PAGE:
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Spark-plug Question... jc 8-17-02  
I recently did a tune-up, and used a bosch platinum plug. my question is, before my water temp ran about 1/4 warm. now it runs almost at the 1/2 warm. do the platinum plugs run hotter?
Re: Spark-plug Question... Russel 8-18-02  
The heat range of a spark plug doesn't have anything to do with the coolant temp. You didn't say but is it a 454 GM? If it is you may have distrubed the connector on the temp sender which is in the middle of the head above the spark plugs. A previously corroded or loose connection would let the dash guage show a cooler temp than actual. Spark plug heat ranges are built in. It refers to the distance from the tip of the center electrode, thru the ceramic to the metal outside which is what conducts the heat from the tip to the cooler head. A cold rated plug will have a stocky looking short ceramic covering the center electrode, a hot rated plug will have a skinny ceramic that contacts the outside metal deeper inside the plug. Nothing fancy, just an ability to pull heat from the tip to the metal,head,water jacket. Back in the mid 80's there were a few applications that used a long bare center electrode but they didn't serve as they melted. Fortunatly the engines that used them pretty much are all gone now. Platinum tip plugs are IMHO a waste of money and on some applications can cause driveability issues.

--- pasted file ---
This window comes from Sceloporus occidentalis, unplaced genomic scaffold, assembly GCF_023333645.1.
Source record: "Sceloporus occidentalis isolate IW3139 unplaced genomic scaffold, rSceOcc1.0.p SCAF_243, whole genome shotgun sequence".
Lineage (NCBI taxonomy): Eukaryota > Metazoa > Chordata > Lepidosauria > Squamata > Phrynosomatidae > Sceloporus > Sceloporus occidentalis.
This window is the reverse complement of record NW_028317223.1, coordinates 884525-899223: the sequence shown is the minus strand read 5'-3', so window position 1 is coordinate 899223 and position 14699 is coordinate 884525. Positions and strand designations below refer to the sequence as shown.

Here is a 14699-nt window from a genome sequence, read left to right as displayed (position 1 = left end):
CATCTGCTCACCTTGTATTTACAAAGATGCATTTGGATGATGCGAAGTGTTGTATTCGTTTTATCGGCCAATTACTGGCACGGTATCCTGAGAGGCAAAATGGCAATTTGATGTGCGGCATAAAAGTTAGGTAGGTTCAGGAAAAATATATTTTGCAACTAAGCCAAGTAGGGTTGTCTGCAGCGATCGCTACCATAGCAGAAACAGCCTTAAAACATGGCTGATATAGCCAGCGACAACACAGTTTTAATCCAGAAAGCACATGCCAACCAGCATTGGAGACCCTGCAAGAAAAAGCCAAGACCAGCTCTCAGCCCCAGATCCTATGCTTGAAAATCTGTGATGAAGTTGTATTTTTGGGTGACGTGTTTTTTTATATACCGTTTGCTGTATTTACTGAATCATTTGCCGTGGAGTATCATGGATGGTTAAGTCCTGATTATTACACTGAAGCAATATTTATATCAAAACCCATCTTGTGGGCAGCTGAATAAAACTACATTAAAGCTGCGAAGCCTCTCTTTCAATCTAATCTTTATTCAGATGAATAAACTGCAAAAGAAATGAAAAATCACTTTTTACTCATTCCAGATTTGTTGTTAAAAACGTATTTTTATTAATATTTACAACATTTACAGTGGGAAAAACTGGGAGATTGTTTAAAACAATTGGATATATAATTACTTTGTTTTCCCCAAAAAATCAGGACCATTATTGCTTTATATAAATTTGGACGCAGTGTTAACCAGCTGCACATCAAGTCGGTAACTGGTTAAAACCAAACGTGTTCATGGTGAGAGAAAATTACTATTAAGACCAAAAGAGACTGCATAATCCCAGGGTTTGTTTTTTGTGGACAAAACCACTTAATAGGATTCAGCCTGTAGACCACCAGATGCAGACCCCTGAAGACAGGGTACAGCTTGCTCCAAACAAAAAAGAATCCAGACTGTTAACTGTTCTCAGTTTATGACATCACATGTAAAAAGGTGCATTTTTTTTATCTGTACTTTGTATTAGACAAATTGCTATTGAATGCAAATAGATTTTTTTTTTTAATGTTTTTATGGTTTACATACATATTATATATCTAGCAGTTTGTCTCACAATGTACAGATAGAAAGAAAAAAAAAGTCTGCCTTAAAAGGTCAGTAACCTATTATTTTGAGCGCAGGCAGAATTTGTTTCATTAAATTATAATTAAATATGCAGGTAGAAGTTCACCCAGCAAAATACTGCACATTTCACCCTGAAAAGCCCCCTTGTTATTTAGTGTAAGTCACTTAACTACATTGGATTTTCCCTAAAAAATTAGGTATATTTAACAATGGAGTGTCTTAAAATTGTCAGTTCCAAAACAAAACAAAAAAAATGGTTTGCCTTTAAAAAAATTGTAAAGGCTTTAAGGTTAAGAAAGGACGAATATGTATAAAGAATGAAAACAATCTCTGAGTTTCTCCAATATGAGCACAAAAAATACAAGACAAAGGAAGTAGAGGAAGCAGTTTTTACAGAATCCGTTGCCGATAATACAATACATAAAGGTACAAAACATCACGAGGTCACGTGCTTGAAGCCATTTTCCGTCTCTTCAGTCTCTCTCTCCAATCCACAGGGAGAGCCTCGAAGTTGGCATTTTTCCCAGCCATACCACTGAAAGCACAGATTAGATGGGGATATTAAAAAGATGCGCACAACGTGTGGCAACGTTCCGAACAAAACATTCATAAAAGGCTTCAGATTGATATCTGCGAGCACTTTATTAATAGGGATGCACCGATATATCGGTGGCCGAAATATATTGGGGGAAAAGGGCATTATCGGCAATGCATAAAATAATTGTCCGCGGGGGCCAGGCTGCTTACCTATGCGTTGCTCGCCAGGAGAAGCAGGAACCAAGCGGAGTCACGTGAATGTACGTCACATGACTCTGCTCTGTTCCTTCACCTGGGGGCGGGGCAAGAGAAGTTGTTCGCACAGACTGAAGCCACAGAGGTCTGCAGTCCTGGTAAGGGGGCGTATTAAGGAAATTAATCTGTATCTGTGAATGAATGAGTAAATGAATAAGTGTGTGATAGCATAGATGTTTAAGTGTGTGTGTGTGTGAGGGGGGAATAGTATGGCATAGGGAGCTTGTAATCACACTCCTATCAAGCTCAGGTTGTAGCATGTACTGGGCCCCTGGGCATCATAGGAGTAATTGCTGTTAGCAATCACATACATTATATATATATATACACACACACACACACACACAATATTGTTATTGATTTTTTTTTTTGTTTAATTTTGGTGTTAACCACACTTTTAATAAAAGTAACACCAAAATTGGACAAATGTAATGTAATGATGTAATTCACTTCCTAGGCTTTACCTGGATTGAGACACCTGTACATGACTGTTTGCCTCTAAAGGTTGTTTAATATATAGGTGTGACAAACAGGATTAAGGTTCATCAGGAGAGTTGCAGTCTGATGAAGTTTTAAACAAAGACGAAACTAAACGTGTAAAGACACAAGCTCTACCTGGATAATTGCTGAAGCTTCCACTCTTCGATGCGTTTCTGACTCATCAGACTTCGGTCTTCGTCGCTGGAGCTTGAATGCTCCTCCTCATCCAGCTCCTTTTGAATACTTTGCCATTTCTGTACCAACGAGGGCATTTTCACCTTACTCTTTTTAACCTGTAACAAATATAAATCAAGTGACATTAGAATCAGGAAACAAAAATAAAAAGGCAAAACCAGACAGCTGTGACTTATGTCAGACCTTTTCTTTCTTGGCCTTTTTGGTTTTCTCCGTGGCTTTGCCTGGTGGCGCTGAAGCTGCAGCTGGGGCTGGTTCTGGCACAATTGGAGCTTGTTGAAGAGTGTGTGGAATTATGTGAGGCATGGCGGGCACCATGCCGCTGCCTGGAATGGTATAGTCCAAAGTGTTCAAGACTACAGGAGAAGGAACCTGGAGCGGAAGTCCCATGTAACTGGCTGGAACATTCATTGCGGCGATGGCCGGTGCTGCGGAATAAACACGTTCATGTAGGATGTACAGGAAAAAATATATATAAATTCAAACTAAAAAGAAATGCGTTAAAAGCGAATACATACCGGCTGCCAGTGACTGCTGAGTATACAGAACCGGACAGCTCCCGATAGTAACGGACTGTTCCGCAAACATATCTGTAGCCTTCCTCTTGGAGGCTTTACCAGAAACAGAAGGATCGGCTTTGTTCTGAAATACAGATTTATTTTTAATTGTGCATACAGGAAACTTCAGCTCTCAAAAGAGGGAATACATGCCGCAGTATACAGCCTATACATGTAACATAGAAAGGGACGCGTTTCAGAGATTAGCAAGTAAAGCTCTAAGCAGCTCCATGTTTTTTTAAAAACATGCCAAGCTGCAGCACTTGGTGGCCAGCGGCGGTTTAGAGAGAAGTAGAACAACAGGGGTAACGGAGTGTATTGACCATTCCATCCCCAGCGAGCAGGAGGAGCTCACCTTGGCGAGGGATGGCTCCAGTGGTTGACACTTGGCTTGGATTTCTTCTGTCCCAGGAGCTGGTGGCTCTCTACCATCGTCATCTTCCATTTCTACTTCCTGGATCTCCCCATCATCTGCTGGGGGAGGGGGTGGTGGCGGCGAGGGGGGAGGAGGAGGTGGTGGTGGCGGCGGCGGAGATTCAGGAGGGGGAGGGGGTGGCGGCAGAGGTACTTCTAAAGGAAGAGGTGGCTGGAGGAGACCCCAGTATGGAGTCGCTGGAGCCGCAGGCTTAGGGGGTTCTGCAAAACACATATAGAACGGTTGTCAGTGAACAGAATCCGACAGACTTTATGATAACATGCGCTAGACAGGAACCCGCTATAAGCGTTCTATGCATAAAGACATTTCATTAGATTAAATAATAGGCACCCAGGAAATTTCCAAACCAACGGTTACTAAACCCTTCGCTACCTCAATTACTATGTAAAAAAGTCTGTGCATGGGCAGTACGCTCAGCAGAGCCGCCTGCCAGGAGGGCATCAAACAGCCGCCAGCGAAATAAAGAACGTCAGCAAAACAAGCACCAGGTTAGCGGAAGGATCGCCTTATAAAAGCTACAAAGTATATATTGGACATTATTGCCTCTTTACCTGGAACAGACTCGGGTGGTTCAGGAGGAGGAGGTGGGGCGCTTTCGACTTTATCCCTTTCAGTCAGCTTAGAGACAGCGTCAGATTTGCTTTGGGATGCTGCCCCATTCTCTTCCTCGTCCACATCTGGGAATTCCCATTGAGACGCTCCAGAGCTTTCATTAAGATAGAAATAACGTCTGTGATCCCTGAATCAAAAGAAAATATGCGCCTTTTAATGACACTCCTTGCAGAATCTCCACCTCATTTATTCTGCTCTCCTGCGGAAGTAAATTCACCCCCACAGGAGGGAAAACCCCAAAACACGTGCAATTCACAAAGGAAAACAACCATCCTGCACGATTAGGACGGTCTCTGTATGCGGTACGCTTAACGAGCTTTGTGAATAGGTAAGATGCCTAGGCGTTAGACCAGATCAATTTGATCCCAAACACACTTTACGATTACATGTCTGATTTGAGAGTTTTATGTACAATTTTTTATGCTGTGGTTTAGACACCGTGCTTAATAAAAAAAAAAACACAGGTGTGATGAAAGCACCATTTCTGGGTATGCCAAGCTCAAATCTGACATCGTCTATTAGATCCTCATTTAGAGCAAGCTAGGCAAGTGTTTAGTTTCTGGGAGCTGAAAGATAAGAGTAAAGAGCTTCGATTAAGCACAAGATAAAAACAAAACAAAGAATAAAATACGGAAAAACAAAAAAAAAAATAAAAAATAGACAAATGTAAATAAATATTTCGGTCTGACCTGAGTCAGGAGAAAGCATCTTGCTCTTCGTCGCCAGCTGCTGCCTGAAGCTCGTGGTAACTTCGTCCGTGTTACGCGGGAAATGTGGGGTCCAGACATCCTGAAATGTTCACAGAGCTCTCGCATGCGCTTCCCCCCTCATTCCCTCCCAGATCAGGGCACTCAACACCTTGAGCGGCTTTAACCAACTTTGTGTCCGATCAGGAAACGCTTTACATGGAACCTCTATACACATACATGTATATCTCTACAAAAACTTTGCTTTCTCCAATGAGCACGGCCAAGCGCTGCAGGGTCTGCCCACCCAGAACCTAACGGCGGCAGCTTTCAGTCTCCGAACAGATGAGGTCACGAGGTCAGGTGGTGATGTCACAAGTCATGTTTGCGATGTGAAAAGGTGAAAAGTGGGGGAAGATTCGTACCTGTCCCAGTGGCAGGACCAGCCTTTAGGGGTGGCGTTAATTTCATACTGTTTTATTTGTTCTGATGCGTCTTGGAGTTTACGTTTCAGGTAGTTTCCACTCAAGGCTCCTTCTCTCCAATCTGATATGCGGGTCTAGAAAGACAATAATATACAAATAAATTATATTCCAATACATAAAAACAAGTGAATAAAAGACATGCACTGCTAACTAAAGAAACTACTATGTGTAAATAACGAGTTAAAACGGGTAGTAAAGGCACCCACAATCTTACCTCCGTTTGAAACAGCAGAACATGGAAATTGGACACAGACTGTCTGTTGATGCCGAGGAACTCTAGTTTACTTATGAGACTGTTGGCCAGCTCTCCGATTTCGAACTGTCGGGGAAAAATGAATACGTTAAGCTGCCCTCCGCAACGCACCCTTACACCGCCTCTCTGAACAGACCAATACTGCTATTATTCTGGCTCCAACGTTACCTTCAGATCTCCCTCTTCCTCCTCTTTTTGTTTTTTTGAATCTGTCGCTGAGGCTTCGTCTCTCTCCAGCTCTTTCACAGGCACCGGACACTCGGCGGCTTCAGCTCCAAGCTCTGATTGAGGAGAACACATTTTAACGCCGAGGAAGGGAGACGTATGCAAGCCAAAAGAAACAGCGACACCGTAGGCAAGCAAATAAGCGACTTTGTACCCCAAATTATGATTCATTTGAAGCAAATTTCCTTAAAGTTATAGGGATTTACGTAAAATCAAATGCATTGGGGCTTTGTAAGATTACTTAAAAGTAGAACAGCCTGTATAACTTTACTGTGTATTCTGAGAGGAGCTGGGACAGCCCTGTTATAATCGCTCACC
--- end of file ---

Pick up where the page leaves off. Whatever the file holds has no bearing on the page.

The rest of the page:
Re: Spark-plug Question... RV Wizard 8-18-02  
How was the motor running (power & smooth?) before the tune up? Spark plugs are made for the engine in which they will be installed. It may be that someone previously had a cooler plug than what should have been installed. If you got the right plug for the engine then 1/2 temps are probably the norm.
Re: Spark-plug Question... Sam Watson 8-18-02  
The designation "Hot" or "Cold" as applied to spark plugs refers to the temperature at which the center electrode is designed to operate. The center electrode of a spark plug is cooled by the incoming air/fuel charge, hence a plug whose center electrode is more fully encased in the insulating ceramic surrounding it will be classified as a "Hot" plug, as less of it's center electrode is subjected to the cooling effect of the fuel charge. A "Cold" plug, of course, will have more of the electrode exposed. The reason for all this is to keep the electrode tip within a certain temperature range, as hot as possible without causing preignition or electrode "erosion", ( the transfer of material to the ground electrode). The reason for keeping the electrode hot is twofold, 1. to prevent fouling of the plug,(bridging of the electrodes by combustion products), and 2. electrions are more easily emitted from a hot surface.
Re: Spark-plug Question... Sam Watson 8-18-02  
Thanks Russel, you are correct. I've got to start checking my memory against my manuals.
Re: Spark-plug Question... jc 8-18-02  
Thanks for your replies. I think you might be right about the connection to the sending unit, the motor ran and runs good to this day.
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